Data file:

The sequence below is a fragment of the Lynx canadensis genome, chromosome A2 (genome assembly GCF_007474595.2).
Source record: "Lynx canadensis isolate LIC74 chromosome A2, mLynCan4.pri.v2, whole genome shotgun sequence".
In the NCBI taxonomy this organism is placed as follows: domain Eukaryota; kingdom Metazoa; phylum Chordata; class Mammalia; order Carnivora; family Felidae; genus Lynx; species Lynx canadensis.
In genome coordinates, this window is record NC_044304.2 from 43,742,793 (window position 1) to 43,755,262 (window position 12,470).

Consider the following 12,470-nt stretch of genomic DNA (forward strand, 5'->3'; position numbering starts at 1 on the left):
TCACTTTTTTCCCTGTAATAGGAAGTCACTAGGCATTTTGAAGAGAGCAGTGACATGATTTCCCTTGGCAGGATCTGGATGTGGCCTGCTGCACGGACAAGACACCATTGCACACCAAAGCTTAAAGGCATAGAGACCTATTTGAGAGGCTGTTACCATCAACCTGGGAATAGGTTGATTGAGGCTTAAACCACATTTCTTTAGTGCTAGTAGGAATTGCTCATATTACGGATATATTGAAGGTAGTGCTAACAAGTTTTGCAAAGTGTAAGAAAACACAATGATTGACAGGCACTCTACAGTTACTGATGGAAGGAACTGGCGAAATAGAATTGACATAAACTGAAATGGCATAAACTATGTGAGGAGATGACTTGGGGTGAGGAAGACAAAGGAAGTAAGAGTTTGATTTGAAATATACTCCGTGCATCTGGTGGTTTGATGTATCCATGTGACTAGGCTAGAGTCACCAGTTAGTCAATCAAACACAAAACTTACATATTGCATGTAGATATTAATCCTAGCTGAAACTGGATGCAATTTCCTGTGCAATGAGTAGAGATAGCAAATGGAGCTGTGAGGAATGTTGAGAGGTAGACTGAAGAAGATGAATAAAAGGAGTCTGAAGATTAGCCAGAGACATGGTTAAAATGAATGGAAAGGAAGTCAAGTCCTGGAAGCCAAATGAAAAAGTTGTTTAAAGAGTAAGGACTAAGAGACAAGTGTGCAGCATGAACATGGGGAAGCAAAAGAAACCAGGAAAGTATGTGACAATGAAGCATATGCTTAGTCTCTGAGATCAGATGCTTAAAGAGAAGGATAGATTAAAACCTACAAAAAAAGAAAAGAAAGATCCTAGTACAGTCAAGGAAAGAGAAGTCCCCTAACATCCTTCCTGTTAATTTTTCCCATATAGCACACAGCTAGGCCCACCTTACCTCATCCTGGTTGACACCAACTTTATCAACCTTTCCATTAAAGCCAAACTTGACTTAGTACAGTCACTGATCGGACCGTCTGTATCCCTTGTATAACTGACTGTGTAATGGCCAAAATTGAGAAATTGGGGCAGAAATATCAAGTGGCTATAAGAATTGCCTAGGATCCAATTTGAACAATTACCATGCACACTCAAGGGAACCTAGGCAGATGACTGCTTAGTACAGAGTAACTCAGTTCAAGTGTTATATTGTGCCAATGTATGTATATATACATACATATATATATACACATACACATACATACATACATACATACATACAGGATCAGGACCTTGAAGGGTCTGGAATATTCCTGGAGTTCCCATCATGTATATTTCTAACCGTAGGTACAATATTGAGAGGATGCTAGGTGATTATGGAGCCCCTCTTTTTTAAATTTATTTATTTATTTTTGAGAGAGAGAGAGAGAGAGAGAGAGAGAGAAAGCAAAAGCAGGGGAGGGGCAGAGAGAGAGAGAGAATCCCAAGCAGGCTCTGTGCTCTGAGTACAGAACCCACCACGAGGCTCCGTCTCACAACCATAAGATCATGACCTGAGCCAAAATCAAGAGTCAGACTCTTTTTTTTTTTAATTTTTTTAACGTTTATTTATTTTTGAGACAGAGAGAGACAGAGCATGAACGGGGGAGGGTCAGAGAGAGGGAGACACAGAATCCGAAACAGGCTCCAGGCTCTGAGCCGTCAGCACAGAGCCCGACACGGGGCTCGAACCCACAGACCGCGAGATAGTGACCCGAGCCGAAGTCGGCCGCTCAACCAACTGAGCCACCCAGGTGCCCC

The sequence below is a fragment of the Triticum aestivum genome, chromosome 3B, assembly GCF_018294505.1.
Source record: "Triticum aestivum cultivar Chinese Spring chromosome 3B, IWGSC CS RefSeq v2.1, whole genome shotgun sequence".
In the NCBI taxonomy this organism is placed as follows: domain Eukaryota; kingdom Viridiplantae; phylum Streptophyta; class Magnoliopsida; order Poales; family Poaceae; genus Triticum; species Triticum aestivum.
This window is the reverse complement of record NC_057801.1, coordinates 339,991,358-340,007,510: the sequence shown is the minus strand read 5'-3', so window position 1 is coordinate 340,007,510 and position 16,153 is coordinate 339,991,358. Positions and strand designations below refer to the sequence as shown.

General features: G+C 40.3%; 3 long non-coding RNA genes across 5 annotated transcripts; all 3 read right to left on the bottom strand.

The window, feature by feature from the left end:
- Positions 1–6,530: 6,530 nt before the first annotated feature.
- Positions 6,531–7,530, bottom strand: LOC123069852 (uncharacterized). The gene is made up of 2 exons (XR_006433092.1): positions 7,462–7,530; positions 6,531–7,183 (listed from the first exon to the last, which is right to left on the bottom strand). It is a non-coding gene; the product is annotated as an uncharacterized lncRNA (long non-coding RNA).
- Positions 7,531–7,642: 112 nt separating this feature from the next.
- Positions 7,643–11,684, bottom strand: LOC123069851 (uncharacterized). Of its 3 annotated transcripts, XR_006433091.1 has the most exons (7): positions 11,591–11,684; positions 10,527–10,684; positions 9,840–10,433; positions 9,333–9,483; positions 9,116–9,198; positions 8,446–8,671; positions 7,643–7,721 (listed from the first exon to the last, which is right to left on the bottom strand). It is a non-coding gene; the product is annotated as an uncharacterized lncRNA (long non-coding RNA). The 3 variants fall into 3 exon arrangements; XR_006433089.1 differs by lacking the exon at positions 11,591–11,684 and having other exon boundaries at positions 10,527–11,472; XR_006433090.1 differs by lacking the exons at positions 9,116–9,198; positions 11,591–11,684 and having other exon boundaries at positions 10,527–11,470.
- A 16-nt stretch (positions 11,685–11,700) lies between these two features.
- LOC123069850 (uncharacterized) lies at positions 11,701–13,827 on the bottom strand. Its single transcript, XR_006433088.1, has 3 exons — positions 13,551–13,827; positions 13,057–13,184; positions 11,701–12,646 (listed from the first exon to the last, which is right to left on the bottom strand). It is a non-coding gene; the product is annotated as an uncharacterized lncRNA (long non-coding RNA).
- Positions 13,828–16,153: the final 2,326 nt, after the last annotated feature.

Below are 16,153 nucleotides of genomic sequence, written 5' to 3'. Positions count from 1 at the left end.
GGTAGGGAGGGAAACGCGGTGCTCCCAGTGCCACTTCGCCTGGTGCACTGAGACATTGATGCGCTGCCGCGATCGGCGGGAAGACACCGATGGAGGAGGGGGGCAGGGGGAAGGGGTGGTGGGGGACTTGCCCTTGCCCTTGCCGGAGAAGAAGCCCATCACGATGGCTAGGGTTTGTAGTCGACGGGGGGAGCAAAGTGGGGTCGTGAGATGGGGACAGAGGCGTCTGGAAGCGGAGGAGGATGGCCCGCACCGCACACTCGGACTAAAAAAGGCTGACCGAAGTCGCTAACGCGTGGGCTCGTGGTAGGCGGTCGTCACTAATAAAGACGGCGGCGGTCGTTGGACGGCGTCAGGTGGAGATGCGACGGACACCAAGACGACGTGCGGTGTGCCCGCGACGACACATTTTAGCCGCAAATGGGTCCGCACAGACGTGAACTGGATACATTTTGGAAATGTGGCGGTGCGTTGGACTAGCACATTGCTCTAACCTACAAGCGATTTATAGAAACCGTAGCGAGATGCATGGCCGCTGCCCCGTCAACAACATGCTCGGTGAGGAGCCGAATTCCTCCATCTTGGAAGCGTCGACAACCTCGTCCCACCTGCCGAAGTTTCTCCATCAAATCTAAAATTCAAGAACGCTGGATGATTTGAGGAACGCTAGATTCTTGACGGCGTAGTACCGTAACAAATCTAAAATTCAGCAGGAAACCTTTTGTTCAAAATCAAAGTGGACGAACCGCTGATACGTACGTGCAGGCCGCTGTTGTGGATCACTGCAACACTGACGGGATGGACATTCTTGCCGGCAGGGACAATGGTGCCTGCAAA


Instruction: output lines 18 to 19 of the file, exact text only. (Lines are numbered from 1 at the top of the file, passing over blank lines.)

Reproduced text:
- LOC123069850 (uncharacterized) lies at positions 11,701–13,827 on the bottom strand. Its single transcript, XR_006433088.1, has 3 exons — positions 13,551–13,827; positions 13,057–13,184; positions 11,701–12,646 (listed from the first exon to the last, which is right to left on the bottom strand). It is a non-coding gene; the product is annotated as an uncharacterized lncRNA (long non-coding RNA).
- Positions 13,828–16,153: the final 2,326 nt, after the last annotated feature.